By Michael Redmon
During the early years of the 1900s, the most economical way to move cargo was by ship, and California’s waters were inundated by steamers moving goods and passengers up and down the coast. One such steamship was the Santa Rosa, an ironclad more than 300 feet long, displacing more than 2,400 tons. This veteran of the California coastal route had been launched in Pennsylvania in 1884; its years of faithful service would come to a tragic end on a gloomy night in July 1911.
In the evening of July 6, the Santa Rosa was heading south on its usual route from San Francisco to San Diego. It carried 78 tons of cargo and about 200 passengers. At the helm was J.O. Faria, in relief of the ship’s regular captain, who did not make the voyage.
Any trip down the California coast could be hazardous due to the possibility of high seas or fog, but it was the headland of the Point Arguello/Point Conception area that presented a special danger. It is here that the California coastline makes a sharp change in direction from north-south to west-east. Ships here must make the course correction to follow the coastline, avoid the shoals of San Miguel Island, and safely steer into the Santa Barbara Channel. Around the turn of the century, captains had only a series of three lights to guide them through this part of the trip, at Point Sur, Point Sal, and Point Arguello. The gloom of a foggy night could render these lights virtually invisible to searching eyes. Radio navigational aids were years in the future.
Captain Faria later stated that, before retiring to get some sleep, he left orders to be awakened once the Point Sal light was sighted, so he would be ready to make the course adjustment off Arguello and head the ship into the channel.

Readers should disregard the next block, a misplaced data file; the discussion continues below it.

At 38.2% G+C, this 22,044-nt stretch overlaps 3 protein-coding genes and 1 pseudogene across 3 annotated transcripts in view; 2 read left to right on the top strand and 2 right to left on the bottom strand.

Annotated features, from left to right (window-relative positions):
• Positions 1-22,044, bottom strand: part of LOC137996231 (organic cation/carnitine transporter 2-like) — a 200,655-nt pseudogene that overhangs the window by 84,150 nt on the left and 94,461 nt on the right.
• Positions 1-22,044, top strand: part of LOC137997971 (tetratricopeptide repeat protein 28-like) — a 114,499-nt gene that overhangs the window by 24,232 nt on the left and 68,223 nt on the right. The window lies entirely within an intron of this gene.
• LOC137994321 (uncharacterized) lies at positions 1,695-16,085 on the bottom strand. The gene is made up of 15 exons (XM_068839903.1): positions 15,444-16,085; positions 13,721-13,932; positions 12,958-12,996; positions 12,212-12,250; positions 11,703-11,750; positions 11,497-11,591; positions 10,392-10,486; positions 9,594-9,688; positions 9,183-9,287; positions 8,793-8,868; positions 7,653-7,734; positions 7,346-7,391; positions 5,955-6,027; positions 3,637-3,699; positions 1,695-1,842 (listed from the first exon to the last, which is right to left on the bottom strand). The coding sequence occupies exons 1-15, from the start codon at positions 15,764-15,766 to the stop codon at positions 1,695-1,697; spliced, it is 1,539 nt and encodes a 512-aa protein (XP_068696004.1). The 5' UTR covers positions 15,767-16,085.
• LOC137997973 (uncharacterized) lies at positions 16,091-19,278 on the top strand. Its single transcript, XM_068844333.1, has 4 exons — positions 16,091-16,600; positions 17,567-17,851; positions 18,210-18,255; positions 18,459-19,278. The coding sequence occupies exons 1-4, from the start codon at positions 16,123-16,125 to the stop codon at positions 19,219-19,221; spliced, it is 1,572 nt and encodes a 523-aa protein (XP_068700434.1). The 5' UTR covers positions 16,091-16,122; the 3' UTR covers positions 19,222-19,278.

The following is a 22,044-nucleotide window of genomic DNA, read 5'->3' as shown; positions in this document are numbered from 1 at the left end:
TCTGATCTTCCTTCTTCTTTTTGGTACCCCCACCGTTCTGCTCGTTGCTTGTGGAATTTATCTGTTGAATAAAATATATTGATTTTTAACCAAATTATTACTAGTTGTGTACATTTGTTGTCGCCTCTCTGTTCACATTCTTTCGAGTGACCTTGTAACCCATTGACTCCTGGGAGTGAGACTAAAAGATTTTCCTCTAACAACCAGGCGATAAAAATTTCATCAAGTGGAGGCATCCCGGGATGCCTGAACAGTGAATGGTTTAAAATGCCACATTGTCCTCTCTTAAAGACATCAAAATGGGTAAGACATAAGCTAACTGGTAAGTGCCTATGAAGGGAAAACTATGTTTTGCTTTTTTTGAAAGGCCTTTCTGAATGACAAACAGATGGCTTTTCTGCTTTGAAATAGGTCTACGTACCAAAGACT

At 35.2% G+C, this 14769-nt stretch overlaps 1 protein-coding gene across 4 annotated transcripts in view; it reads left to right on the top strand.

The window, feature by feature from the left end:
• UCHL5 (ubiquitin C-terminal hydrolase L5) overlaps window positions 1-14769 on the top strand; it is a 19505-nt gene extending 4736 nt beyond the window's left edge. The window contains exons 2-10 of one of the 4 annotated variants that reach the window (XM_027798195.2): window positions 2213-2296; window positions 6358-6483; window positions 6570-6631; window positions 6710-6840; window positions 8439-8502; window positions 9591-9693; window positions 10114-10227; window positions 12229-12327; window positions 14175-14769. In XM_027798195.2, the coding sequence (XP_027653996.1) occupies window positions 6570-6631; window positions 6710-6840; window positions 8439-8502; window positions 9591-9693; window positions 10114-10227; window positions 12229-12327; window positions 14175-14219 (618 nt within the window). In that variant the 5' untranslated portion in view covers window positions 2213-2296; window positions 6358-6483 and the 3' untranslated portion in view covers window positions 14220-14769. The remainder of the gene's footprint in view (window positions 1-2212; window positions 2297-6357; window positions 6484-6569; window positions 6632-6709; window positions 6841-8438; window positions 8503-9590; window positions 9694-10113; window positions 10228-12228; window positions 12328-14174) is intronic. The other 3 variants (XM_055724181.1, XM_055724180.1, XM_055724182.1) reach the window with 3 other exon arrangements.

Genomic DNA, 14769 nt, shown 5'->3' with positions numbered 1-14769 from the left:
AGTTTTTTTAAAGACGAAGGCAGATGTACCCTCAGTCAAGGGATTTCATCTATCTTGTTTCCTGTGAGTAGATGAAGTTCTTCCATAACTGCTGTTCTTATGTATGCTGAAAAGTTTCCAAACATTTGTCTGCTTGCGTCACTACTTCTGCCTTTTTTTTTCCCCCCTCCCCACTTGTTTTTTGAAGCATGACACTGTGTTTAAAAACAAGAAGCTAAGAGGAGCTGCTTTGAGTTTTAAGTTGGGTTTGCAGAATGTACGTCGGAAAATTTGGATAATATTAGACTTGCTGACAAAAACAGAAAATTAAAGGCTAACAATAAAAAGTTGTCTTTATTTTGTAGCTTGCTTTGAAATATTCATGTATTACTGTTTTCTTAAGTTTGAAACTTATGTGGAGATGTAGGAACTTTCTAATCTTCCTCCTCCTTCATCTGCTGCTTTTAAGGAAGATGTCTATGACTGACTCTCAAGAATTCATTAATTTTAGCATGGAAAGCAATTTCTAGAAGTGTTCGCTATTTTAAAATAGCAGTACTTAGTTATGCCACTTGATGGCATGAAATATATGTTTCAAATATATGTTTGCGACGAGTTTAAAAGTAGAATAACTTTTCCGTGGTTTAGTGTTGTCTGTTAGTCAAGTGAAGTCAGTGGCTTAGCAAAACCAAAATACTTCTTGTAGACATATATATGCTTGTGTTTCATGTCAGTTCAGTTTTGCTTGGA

In the fog the crew missed the Point Sal beacon, the course adjustment was not made, and Captain Faria was awakened in the early morning hours of the 7th when the Santa Rosa ran aground near the outlet of Honda Creek, just north of Point Arguello. The ship was approximately two miles off course.
Faria used the newly installed innovation of the wireless to contact the ship’s owners, and it was decided they should sit tight until later in the day in the hopes that the high tide would float the ship free. At that point, the seas were calm and the ship appeared largely undamaged.
And so the hours passed. By late afternoon, high tide had arrived but with it came strong winds and growing waves. The high surf, instead of freeing the ship, began to wreak serious havoc. A particularly large wave eventually lifted up the ship, smashing it down on the rocks. The Santa Rosa began to break in two.
Frenzied efforts at evacuation now began, with rescue ships standing by. The high seas created very dangerous conditions, overturning life rafts, snapping lifelines, shredding life nets. Four crewmembers died in the cold, turgid waters. Dozens more people were injured.
The ship was virtually a total loss. Most of the cargo ended at the ocean’s bottom, including two automobiles that washed overboard. The remains of the ship still lie just off Honda Creek near the surf line. A few days after the tragedy, the Santa Barbara Morning Press reported there were plans to install a powerful new light at Point Arguello. But it was too late for the Santa Rosa.
The resting place of the Santa Rosa would once again become the site of a maritime tragedy 12 years later. In September 1923, one of the greatest peacetime disasters in the history of the U.S. Navy took place, when seven destroyers ran aground. The rocks of Honda had claimed yet more victims. Michael Redmon, director of research at the Santa Barbara Historical Society, will answer your questions about Santa Barbara’s history. Write him c/o The Independent, 122 W. Figueroa St., Santa Barbara, CA 93101.